If you're looking for income, don't give up hope just because interest rates remain near record lows. There are some solid dividends to be collected. You just might have to look a little bit more than you normally would to find them.

To help get you started on this hunt, here's a closer look at three of the market's top dividend stocks to consider.

Kraft Heinz

Dividend yield: 4.5%

The past few months have been brutal for owners of The Kraft Heinz Company (KHC 3.23%). Shares are down more than 20% from their May peak and still seem to be inching lower. Inflation is the culprit. There's just too much of it. Not only are food companies paying more for ingredients, but they're also paying more for freight.

A small sign reading "dividends" next to a roll of $100 bills.

Image source: Getty Images.

Largely overlooked in all the noise, however, is that Kraft Heinz has been able to pretty much pass along all of its cost increases to consumers. Earnings last quarter as well as year to date are both up rather than down, and both are about as healthy as they were at this point in pre-COVID 2019.

Also important to would-be investors, Kraft Heinz is easily covering its dividend. Its year-to-date operating income of $2.15 is already more than enough to support its quarterly payout of $0.40 per share -- and the year isn't over.

Look for a widening profit margin in the foreseeable future. While it was mostly obscured by politics and pandemic chatter, the company last September unveiled a transformation plan that prioritizes greater scale and efficiency. All told, Kraft Heinz estimates it will be able to save $2 billion through 2024, including $400 million of it this year despite myriad challenges.

Citizens Financial

Dividend yield: 3.4%

If you don't live in the northeast quarter of the U.S., Citizens Financial Group (CFG 3.33%) isn't exactly a household name. What the bank lacks in size, however, it makes up for in potential returns.

As it stands right now, Citizens is the United States' thirteenth biggest bank, boasting around 1,000 branches to help manage $187 billion worth of assets, $152 billion of which is counted as deposits. Look for all these numbers to continue expanding. Being one of the industry's smaller and more nimble names, the company is better equipped to make more financially meaningful acquisitions.

For instance, earlier this month the bank unveiled plans to acquire DH Capital, and last month it completed its purchase of JMP Group, both of which bring more investment banking talent and capabilities into the fold.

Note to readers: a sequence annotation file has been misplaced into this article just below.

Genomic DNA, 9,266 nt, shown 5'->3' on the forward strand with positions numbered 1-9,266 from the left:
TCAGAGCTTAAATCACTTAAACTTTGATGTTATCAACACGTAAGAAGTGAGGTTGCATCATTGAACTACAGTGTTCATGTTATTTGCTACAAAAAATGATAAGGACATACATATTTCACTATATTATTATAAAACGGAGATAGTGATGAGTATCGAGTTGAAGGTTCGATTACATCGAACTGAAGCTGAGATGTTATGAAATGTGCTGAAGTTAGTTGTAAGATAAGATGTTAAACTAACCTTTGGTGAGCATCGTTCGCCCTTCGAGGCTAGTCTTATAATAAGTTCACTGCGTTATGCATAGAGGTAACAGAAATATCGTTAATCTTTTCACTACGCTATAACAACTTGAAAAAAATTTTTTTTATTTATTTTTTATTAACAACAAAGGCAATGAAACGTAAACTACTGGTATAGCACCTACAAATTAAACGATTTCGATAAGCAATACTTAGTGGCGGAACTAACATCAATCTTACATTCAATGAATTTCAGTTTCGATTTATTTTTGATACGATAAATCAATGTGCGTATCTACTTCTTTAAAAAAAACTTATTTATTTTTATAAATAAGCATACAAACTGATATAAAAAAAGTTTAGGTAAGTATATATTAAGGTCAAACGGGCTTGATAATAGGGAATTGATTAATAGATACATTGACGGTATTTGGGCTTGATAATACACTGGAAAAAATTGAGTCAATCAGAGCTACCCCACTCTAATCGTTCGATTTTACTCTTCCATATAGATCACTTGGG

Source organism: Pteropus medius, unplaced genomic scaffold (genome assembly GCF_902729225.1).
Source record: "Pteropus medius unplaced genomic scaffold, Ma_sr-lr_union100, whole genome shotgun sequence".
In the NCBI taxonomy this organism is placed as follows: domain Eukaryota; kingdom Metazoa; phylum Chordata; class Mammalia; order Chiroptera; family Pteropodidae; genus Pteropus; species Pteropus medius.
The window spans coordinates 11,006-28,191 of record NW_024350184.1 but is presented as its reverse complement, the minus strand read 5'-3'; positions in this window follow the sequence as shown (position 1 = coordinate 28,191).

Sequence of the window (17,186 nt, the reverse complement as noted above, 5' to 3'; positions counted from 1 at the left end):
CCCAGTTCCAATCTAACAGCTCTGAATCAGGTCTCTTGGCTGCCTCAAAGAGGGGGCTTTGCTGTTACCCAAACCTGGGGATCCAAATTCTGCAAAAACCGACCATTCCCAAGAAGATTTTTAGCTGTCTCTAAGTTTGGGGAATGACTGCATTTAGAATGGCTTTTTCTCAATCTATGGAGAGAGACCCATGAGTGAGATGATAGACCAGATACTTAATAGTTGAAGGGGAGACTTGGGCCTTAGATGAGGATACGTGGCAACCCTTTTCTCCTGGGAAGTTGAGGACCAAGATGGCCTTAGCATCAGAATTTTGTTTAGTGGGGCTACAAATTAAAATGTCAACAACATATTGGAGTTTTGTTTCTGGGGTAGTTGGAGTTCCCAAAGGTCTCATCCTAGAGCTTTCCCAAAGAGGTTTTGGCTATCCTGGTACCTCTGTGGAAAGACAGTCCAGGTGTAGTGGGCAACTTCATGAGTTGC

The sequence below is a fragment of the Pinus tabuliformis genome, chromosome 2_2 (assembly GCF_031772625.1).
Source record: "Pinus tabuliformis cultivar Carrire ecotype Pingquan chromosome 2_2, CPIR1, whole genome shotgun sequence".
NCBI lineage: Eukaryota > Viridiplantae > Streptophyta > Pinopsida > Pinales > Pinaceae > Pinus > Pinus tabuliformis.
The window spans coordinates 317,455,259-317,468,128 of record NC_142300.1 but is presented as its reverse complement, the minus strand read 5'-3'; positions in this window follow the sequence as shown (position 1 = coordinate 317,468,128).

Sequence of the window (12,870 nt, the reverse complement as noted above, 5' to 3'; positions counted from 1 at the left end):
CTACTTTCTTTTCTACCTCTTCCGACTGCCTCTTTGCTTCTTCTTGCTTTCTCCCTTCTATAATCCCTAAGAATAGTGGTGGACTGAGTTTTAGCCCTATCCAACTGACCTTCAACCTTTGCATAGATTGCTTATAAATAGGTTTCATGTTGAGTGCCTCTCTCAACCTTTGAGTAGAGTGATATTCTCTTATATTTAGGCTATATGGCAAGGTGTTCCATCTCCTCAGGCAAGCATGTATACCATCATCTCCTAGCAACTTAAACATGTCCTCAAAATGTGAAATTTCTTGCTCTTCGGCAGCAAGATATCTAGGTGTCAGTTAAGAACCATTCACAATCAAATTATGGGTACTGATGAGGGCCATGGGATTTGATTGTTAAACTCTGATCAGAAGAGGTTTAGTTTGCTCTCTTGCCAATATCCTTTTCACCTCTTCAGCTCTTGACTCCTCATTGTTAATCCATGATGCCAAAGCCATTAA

Citizens Financial isn't focused on winning new institutional business at the expense of its retail customers, though. The bank knows quite well that it has to offer individual consumers the right mix of digital, self-service tools and live, in-person service. Its own market research found that nine out of 10 bank customers use a digital offering at least some of the time -- and most want their bank to meld the two kinds of services. This is true for both personal and business customers.

Yes, this dealmaking requires funding. While the JMP and DH Capital deals are all-cash transactions, Citizens ultimately takes on debt to make such acquisitions. Any recent borrowings have been made at dirt-cheap rates, though. Also, Fitch's BBB+ rating of the bank's debt -- while on the lower end of investment grade -- remains fairly positive. It's worth noting that Citizens has actually been able to whittle down some of its debt load since 2019, leaving it with greater flexibility now.


Dividend yield: 2.9%

Finally, add The Coca-Cola Company (KO 1.46%) to your short list of top dividend stocks to buy now.

It's not a name that needs any introduction. The company's flagship product's been around for well over a century, and the brand name and logo are among the world's most recognizable. It's more than a mere consumer staple. Its many brands -- ranging from Coke to Dasani water to Minute Maid juice to Powerade and more -- have become favorites that many consumers simply purchase over and over again without even thinking about it.

This, of course, is exactly the sort of business the company is trying to build. However, investors who keep close tabs on the beverage giant's fiscal results must have noticed that sales have been steadily sinking for years now. Even if that's not been a problem for profitability yet, how long can the company fend off the effects of shrinking revenue?

What's not readily evident in just looking at the numbers, however, is the organization's bigger-picture plan. Coca-Cola has made a point over the course of the past few years of scaling out of the less profitable bottling business so it could focus more on the higher margin licensing and franchising business. This effort wound down right around the time the COVID-19 pandemic wound up, obscuring the fiscal upside to the strategy. Surging inflation has rattled consumer goods companies and their investors in the meantime.

What most of these investors don't quite seem to appreciate, however, is that the adverse effect of inflation largely falls on the bottlers rather than Coca-Cola itself. The drinks maker has earned $1.70 per share through the first three quarters of the current year, up 21% from the year-ago period -- and more than enough to fund the $1.26 worth of per-share dividends it's paid out over the course of the past three quarters.

The kicker: Coca-Cola has raised its dividend every year for the past 59 years.